Madison Lake State Park
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About Madison Lake State Park
Madison Lake State Park lies within the Darby Plains of Madison County. These plains, before settlement, resembled smaller versions of the Great Plains found in the West. Ohio’s original landscape, before being altered by man, was about 95 percent forest with the remaining 5 percent comprised of wetlands and prairies. In Ohio, there were about 1,000 square miles of prairie encompassing the land.
During a dry period, about 4,000 years ago, conditions were favorable that allowed prairies to expand eastward into Ohio. This extension known as the Prairie Peninsula covered an area east of the Missouri River, south of the Great Lakes and north of the Ohio River. In time, the climate became more humid and more favorable for forest growth. The prairie retreated to the Indiana-Illinois border leaving isolated pockets in Ohio.
Few prairies survive in Ohio as agriculture, woody plants and Eurasian weeds have taken their toll. Prairies do still exist along highway and railroad right-of-ways, marsh borders and abandoned cemeteries.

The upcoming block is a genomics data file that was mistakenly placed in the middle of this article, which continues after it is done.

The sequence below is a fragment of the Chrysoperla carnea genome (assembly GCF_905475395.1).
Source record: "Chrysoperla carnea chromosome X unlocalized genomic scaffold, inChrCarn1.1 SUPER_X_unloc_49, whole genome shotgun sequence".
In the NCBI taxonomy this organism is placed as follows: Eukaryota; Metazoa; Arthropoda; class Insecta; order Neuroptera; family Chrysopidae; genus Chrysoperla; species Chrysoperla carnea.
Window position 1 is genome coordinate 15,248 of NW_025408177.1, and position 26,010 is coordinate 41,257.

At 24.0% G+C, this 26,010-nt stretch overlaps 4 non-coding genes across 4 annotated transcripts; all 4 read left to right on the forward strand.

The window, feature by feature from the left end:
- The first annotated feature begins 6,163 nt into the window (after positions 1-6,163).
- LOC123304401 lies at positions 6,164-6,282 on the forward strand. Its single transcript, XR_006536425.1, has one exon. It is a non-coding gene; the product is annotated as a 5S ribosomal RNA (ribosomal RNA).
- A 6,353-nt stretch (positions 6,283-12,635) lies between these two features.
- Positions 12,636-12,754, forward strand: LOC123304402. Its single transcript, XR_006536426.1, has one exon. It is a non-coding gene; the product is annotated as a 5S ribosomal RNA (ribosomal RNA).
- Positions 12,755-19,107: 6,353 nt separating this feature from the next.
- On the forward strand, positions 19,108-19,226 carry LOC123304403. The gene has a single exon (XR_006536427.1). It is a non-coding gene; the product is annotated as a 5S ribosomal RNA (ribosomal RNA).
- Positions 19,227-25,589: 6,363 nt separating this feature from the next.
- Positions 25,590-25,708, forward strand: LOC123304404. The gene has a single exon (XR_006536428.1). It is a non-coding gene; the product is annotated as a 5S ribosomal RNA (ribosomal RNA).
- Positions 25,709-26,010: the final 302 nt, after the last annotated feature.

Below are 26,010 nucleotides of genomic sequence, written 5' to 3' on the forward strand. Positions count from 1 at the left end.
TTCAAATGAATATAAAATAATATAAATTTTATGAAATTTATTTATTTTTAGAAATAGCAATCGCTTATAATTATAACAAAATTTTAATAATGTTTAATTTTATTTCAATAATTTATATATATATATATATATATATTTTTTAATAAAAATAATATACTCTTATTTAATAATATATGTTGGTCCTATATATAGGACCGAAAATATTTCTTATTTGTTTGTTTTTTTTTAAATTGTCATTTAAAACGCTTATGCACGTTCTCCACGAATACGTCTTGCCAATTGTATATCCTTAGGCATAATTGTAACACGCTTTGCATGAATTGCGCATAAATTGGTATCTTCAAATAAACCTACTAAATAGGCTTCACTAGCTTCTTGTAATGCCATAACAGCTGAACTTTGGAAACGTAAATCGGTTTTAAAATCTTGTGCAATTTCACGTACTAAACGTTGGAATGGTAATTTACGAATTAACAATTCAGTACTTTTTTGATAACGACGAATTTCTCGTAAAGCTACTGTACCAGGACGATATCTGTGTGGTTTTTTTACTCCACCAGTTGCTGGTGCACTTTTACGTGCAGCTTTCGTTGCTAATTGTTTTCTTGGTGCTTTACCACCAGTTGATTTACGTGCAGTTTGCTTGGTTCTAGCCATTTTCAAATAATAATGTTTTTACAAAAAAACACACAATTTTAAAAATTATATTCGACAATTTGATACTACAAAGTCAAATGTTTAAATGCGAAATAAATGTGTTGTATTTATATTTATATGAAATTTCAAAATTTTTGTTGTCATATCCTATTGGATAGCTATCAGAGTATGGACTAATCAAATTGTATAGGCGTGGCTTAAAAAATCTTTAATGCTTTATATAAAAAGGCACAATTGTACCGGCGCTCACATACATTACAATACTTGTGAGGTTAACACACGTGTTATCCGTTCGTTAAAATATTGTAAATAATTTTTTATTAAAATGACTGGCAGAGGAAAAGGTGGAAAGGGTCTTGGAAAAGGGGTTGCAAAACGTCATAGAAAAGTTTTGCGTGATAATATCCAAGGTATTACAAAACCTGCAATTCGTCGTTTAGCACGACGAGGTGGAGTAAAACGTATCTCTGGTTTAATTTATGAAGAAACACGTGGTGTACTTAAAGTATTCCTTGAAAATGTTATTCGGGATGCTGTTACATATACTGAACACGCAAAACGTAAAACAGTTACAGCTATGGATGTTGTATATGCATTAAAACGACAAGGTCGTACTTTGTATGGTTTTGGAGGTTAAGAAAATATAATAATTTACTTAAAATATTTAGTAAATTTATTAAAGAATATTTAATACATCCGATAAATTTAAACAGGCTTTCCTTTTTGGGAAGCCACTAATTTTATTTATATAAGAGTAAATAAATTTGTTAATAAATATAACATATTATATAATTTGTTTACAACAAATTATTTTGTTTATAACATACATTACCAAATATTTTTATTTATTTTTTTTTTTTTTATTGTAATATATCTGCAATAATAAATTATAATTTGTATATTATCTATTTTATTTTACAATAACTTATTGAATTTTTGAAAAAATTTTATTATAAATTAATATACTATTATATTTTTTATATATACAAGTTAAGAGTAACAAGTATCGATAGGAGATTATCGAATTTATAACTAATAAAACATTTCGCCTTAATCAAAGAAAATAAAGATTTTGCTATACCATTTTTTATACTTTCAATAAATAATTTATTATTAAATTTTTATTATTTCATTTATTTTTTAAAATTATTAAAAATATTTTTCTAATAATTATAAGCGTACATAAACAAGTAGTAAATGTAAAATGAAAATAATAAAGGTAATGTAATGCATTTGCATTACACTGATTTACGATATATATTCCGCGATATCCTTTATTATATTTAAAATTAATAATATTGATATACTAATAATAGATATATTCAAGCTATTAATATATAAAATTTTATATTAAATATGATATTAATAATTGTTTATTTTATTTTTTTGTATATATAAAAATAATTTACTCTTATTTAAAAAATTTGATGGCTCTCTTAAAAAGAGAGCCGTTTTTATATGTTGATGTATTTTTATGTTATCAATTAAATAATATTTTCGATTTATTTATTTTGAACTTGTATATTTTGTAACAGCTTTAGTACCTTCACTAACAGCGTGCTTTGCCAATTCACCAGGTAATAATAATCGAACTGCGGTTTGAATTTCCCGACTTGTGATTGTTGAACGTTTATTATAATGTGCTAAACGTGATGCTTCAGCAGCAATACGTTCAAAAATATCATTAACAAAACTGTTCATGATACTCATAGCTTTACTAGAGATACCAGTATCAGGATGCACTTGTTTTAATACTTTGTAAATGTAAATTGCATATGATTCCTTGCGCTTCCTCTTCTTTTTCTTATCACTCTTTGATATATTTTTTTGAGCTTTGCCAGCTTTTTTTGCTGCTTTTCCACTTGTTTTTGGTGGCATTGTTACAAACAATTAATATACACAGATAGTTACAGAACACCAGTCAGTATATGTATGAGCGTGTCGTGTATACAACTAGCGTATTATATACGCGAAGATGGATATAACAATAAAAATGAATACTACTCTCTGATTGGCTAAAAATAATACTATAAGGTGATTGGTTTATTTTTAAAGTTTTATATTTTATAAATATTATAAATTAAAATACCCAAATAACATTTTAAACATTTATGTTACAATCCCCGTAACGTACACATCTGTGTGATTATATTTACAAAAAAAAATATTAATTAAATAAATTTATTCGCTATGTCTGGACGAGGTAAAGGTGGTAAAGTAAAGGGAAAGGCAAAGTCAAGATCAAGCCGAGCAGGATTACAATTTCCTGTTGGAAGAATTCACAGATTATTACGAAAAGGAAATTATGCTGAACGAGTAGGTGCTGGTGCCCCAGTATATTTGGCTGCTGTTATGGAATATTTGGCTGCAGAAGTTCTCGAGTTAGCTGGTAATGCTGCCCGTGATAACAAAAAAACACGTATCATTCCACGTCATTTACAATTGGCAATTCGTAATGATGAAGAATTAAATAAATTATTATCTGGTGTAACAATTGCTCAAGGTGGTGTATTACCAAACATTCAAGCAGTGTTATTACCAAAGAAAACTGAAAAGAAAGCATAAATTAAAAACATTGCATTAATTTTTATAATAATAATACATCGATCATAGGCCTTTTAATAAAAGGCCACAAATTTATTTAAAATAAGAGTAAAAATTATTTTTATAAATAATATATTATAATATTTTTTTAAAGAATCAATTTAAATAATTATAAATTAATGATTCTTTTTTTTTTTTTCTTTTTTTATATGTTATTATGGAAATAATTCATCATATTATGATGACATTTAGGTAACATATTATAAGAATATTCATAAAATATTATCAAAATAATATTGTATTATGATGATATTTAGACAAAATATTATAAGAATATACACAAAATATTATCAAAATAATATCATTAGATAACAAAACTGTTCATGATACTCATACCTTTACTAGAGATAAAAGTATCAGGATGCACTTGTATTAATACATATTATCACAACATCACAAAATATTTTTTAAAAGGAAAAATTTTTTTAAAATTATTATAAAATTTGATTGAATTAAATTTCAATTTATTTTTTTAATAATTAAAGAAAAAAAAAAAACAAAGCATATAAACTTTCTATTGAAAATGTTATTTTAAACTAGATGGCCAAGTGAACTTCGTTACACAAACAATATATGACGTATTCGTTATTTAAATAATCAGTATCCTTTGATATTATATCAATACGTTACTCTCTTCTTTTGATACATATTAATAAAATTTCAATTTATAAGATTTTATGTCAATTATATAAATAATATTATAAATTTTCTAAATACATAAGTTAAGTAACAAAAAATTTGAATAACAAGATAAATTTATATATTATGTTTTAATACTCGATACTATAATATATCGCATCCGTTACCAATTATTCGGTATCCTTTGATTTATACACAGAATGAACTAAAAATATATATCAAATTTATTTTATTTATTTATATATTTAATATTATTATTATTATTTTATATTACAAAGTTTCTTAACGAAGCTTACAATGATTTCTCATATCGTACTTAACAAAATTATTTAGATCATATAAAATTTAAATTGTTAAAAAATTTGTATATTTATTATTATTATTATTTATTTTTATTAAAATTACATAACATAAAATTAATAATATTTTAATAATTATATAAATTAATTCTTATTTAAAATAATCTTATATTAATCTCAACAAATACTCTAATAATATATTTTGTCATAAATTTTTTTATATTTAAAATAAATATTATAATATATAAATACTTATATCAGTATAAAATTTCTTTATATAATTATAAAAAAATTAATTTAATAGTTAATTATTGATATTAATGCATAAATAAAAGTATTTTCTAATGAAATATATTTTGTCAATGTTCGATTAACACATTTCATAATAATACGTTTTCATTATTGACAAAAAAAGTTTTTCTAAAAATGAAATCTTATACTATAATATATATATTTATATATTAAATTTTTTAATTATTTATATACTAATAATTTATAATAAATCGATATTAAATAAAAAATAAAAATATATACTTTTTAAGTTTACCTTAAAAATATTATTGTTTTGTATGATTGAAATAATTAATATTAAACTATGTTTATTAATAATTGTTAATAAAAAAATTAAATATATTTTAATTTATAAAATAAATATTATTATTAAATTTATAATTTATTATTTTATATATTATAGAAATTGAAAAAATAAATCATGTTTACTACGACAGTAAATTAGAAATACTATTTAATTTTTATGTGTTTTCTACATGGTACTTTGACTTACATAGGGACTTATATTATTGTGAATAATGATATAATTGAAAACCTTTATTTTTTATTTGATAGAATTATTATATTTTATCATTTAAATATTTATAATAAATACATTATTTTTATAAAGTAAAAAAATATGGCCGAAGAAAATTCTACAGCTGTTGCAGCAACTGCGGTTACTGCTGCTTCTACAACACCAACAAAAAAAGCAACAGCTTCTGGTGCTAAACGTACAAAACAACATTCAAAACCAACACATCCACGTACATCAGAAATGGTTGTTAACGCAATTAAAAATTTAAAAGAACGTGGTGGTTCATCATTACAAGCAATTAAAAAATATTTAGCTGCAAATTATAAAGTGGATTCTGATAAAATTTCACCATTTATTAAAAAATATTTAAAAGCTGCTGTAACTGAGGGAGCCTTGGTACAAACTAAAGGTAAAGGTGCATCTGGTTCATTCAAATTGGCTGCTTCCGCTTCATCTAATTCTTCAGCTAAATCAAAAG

One of the best examples of existing prairie in Ohio is within the Darby Plains of Madison County. Bigelow Cemetery State Nature Preserve near Chuckery contains significant prairie plants including big bluestem, Indian grass, and purple coneflower. Smith Cemetery Prairie, also of Madison County, contains stiff goldenrod, gray willow, and wild petunia.
Animals that favor the habitat of this area include the woodchuck (groundhog), red fox, ring-necked pheasant, 13-lined ground squirrel and numerous songbirds. Kestrels, horned larks, bobolinks, and meadowlarks can be spotted in the park. The lake supports populations of migrating waterfowl and shorebirds.
From Madison Lake State Park webpage
Restrooms at locations identified on the Madison Lake State Park map.